Before settling down with their mates for a five-year life of raising a family, some termites suddenly have second thoughts: They use their brief "honeymoon" to find a better partner.
Reporting tomorrow (Jan. 22, 1999) in Proceedings of the Royal Society of London, Series B, Cornell University biologist Janet S. Shellman-Reeve describes the not-so-blissful scene on a rotting log when the seven-year itch occurs in the insect couple's first two hours.
- Just an hour after landing on the log where she will spend most of her life with a newfound mate, a female termite might invite another male to the nest site to fight her mate for the right to father and raise her young.
- A just-paired male can wander off in search of a better female.
- Nest mates might fight each other when a potential suitor is near. Biting off the tip of a mate's antenna might squelch thoughts of separation, Shellman-Reeve hypothesizes.
Shellman-Reeve's study of the wood-dwelling, biparental termite Zootermopsis nevadensis marks the first scientific documentation of behavior called "mutual mate choice" among insect pairs that cooperatively provide long-term care for their young.
"Having second thoughts and choosing a better mate to share the heavy investment in parental care is a well-known strategy in vertebrates -- including humans -- but this is the first report of mutual mate choice in biparental insects," Shellman-Reeve says. "The process can be contentious and violent, but it makes sense. You want the best possible mate to help raise your offspring, and that's not always the first one you meet when you land on a log."
Her studies of Z. nevadensis, a species native to California woodlands, also show what is on the mind of mate-swapping termites: Females usually choose a male with a bigger head the second time around, while males go for females with bigger bodies and more lipid (fat) storage area. Big-headed males are better at ramming and biting their opponents while defending the nest, Shellman-Reeve explains. Big-bodied females are better suited, biologically speaking, for raising young.
Before her study of Z nevadensis honeymoons, Shellman-Reeve documented a pattern of termite homesteading that would make a mortgage banker proud. Within hours of flying to a likely log and making their ultimate mate choice, newly paired termites are building their future home. They erect concrete-like walls from their own fecal matter to keep interlopers away from the sections of the log they intend to mine. The nitrogen-rich cambium portion of trees is the most coveted by termites because other parts of wood are less nutritious for a growing family. The wood-mining colony, clustered around the original termite pair, can remain in place for years as offspring help with family duties, and one large log may host dozens of separate termite colonies. If the food runs out, termites sprout wings and look for another nitrogen-rich log to colonize.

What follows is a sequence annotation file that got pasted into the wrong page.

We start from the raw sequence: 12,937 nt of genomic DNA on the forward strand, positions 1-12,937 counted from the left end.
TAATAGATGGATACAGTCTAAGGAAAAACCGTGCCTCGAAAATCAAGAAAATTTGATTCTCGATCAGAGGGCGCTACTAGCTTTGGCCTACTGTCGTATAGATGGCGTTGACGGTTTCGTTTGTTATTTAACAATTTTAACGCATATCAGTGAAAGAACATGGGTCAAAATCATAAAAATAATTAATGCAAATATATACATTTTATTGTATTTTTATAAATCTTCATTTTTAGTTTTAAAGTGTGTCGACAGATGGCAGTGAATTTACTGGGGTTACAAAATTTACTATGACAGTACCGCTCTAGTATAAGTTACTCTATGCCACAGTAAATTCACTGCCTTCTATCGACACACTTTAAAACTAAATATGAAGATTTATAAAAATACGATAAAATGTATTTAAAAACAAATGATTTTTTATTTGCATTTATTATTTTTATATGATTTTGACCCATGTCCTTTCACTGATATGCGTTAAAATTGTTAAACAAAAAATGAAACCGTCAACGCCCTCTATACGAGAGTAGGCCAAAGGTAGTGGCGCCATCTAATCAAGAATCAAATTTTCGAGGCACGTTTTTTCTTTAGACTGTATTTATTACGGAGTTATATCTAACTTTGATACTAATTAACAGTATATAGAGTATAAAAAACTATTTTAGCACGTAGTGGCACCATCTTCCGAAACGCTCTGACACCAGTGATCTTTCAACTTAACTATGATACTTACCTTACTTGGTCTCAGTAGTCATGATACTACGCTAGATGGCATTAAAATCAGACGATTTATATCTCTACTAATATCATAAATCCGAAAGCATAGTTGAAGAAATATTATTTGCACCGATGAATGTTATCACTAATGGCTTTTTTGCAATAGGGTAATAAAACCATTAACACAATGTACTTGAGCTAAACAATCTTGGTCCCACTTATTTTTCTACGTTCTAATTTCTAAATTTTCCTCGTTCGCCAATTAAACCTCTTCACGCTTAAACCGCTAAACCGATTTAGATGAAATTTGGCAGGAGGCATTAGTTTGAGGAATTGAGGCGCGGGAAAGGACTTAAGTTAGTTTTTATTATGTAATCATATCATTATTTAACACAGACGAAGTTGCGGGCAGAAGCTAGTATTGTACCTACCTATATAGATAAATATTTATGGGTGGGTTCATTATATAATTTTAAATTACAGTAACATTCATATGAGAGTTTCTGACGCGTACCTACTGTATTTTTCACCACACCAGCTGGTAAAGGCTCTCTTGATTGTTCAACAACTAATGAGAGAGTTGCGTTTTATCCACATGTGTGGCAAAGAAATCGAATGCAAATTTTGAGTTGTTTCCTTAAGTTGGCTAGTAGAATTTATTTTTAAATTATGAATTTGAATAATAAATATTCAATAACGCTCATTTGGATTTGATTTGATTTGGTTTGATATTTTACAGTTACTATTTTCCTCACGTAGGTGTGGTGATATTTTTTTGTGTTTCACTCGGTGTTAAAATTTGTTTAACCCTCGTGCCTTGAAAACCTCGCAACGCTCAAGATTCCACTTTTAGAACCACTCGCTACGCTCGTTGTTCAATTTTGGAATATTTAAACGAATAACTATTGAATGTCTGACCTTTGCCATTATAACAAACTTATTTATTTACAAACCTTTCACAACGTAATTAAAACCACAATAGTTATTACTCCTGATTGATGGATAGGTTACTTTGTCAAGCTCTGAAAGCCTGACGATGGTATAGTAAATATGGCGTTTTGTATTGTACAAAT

Shellman-Reeve's latest study concentrated on the first 90 minutes of homesteading, when the nest site is just an unimproved, 2- or 3-centimeter spot on the log's surface. The Cornell biologist found both male and female termites willing to desert their home to search for someone better, but females are more likely to stay and invite a second male to the nest site as a way of securing a potentially better mate. Although male termites occasionally initiate what Shellman-Reeve terms the "stay-and-invite" strategy, they are more likely to follow a "leave-and-search" strategy for a better mate.
Whether at the nest or on the prowl, the dissatisfied mate rises up on its legs and begins a bouncy, stilt-walking motion while wiggling a section of its abdomen where a pheromone-producing gland is found. The airborne chemical sex-attractant in the pheromone and the characteristic posture are what advertises the termite's availability and interest in a better mate.
When termites of the same sex are battling for the affections of the opposite sex, the desired termite ceremoniously grooms each combatant in turn, as if to incite each to fight harder and prove its worth, Shellman-Reeve reports.
Almost comical is the reaction of one honeymooning termite when it detects a potential suitor for its nest mate. Instead of fighting the suitor, the termite assaults its mate. That's when intra-pair interaction gets nasty, Shellman-Reeve says.
But the Cornell biologist says she really had to laugh when she witnessed one example of off-again, on-again romance: "A male wandered off in search of a better mate but he had no luck. No one would have him. So he returned to his original mate. She assaulted him pretty severely for several minutes. Then she dragged him by the abdomen into a hole in their nest."
The study, "Courtship strategies and conflicts in a monogamous, biparental termite," was supported by Cornell, where Shellman-Reeve is a research associate in the Division of Neurobiology and Behavior. In a future study, Shellman-Reeve will use DNA fingerprinting techniques to determine whether her termites are truly mated for life -- or whether the urge to wander sometimes strikes again.